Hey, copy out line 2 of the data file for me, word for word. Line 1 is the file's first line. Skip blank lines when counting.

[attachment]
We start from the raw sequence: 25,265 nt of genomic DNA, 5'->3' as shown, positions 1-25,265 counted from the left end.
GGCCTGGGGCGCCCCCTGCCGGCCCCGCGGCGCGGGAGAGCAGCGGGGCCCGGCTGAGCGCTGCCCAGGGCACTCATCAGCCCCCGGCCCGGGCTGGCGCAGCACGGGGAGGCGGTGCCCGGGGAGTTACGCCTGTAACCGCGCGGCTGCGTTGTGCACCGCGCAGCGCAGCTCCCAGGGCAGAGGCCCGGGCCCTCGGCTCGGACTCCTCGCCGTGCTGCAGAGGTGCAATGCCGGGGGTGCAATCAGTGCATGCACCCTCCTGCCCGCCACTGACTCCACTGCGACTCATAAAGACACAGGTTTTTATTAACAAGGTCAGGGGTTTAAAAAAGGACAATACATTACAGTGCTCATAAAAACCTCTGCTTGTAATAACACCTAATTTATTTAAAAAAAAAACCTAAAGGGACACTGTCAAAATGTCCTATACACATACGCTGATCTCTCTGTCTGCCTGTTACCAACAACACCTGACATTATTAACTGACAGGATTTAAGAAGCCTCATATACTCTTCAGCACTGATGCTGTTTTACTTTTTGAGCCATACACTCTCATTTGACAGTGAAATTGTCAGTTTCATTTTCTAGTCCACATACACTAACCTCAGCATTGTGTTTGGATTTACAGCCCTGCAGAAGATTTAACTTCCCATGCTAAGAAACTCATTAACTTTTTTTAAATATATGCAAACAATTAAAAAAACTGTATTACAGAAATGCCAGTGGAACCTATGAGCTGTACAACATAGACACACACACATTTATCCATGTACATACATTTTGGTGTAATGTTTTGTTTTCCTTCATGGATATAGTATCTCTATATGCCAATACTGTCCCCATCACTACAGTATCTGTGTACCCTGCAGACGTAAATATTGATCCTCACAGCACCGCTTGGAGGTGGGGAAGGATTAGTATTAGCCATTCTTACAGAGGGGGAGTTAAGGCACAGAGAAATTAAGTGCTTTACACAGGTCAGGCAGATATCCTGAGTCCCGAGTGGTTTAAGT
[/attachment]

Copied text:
GGCCTGGGGCGCCCCCTGCCGGCCCCGCGGCGCGGGAGAGCAGCGGGGCCCGGCTGAGCGCTGCCCAGGGCACTCATCAGCCCCCGGCCCGGGCTGGCGCAGCACGGGGAGGCGGTGCCCGGGGAGTTACGCCTGTAACCGCGCGGCTGCGTTGTGCACCGCGCAGCGCAGCTCCCAGGGCAGAGGCCCGGGCCCTCGGCTCGGACTCCTCGCCGTGCTGCAGAGGTGCAATGCCGGGGGTGCAATCAGTGCATGCACCCTCCTGCCCGCCACTGACTCCACTGCGACTCATAAAGACACAGGTTTTTATTAACAAGGTCAGGGGTTTAAAAAAGGACAATACATTACAGTGCTCATAAAAACCTCTGCTTGTAATAACACCTAATTTATTTAAAAAAAAAACCTAAAGGGACACTGTCAAAATGTCCTATACACATACGCTGATCTCTCTGTCTGCCTGTTACCAACAACACCTGACATTATTAACTGACAGGATTTAAGAAGCCTCATATACTCTTCAGCACTGATGCTGTTTTACTTTTTGAGCCATACACTCTCATTTGACAGTGAAATTGTCAGTTTCATTTTCTAGTCCACATACACTAACCTCAGCATTGTGTTTGGATTTACAGCCCTGCAGAAGATTTAACTTCCCATGCTAAGAAACTCATTAACTTTTTTTAAATATATGCAAACAATTAAAAAAACTGTATTACAGAAATGCCAGTGGAACCTATGAGCTGTACAACATAGACACACACACATTTATCCATGTACATACATTTTGGTGTAATGTTTTGTTTTCCTTCATGGATATAGTATCTCTATATGCCAATACTGTCCCCATCACTACAGTATCTGTGTACCCTGCAGACGTAAATATTGATCCTCACAGCACCGCTTGGAGGTGGGGAAGGATTAGTATTAGCCATTCTTACAGAGGGGGAGTTAAGGCACAGAGAAATTAAGTGCTTTACACAGGTCAGGCAGATATCCTGAGTCCCGAGTGGTTTAAGT